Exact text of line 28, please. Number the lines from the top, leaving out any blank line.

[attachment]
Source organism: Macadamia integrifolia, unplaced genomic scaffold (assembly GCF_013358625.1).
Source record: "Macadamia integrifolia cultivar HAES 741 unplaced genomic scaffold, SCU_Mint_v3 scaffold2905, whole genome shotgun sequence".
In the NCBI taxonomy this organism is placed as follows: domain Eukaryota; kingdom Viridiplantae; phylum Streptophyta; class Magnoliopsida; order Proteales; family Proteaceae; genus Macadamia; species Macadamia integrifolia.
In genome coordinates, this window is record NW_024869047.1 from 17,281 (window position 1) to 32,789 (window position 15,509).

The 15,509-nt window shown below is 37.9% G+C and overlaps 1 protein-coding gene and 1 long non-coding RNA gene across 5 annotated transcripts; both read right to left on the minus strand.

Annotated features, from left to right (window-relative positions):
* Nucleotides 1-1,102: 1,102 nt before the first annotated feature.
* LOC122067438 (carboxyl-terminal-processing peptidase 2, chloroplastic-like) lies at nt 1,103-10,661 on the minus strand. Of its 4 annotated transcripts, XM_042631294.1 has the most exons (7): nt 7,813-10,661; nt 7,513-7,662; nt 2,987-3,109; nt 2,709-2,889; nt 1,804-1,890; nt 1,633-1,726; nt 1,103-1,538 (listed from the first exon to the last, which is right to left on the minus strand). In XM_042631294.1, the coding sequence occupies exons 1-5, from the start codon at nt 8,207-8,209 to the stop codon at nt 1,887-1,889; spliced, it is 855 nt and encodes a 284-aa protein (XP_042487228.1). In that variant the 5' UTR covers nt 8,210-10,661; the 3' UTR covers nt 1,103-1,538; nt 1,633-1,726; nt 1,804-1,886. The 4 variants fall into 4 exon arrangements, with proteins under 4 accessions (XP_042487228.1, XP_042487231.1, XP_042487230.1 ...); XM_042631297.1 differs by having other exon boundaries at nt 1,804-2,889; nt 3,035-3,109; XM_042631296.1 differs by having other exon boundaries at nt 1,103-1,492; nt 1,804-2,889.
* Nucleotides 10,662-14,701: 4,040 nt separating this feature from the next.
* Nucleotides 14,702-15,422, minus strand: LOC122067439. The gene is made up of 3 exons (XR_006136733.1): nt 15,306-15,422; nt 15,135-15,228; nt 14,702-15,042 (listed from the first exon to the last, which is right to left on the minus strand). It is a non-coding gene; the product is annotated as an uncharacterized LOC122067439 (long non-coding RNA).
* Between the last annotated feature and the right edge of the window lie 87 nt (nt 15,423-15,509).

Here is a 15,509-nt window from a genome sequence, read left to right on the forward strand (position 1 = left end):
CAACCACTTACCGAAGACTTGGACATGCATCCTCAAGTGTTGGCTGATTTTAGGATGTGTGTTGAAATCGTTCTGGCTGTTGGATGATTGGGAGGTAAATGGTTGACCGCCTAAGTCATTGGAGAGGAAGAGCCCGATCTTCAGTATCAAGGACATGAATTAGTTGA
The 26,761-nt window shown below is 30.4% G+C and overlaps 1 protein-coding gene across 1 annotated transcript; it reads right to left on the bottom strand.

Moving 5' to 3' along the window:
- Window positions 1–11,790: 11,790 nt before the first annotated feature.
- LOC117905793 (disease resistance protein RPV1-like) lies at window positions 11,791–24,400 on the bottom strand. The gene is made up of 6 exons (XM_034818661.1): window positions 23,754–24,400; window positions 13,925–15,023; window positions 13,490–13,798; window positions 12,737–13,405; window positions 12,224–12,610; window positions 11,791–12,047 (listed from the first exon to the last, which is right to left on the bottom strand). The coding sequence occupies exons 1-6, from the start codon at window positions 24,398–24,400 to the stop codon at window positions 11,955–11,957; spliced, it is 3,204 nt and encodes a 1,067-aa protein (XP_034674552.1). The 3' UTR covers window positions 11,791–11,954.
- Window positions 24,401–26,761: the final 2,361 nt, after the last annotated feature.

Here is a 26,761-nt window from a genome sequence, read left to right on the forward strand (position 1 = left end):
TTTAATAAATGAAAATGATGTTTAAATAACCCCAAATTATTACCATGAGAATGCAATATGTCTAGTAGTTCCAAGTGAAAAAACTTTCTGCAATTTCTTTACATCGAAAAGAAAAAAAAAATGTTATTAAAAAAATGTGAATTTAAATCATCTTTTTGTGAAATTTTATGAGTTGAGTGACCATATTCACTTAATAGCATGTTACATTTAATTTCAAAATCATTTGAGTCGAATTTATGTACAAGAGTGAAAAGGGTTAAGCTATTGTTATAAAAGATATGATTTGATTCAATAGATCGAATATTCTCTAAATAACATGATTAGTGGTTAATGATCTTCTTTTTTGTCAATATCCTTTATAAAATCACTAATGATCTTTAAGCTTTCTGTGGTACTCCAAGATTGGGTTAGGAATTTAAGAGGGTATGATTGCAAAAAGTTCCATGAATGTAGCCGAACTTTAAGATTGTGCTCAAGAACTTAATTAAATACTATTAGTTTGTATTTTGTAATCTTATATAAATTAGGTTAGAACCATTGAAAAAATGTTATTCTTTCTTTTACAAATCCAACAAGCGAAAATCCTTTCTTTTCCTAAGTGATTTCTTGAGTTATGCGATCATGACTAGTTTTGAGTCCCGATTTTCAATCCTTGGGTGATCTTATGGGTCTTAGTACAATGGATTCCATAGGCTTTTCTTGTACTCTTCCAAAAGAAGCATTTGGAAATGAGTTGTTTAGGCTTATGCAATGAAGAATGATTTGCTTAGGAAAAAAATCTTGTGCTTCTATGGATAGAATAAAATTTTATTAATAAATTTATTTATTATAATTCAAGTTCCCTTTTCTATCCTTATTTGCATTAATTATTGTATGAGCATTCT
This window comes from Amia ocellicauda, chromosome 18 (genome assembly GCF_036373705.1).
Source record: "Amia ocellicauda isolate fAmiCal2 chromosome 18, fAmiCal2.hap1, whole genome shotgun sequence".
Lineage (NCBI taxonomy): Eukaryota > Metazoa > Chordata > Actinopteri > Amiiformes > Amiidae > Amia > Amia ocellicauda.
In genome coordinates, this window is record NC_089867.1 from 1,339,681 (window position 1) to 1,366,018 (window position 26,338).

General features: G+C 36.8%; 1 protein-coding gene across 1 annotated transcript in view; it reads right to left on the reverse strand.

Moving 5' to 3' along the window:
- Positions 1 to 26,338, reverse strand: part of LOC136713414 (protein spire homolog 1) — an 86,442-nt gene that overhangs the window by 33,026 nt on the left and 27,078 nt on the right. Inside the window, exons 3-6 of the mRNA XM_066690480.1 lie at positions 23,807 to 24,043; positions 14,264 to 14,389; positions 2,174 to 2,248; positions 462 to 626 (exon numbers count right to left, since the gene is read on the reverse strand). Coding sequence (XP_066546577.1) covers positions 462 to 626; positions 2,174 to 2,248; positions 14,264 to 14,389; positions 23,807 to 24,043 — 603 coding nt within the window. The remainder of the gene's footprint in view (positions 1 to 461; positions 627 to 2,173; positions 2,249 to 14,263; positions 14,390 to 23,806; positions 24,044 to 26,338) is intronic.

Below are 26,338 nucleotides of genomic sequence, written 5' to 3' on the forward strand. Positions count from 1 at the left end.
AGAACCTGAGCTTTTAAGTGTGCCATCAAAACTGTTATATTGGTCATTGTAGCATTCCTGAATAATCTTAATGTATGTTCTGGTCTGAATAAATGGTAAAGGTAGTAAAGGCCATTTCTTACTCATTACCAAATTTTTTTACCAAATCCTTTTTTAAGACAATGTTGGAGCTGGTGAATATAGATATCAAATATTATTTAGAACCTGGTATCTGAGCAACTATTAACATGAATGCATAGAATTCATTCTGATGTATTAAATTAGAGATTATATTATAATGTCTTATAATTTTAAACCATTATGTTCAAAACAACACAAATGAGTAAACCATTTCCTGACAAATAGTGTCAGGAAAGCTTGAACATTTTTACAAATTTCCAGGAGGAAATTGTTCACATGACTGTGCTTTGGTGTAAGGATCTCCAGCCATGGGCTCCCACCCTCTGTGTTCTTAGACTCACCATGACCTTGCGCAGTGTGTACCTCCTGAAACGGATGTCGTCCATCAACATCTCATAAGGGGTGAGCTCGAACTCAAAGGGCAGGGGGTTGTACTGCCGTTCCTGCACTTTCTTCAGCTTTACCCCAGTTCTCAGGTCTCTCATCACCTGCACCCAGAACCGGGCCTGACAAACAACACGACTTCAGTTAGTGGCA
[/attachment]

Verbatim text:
Below are 26,338 nucleotides of genomic sequence, written 5' to 3' on the forward strand. Positions count from 1 at the left end.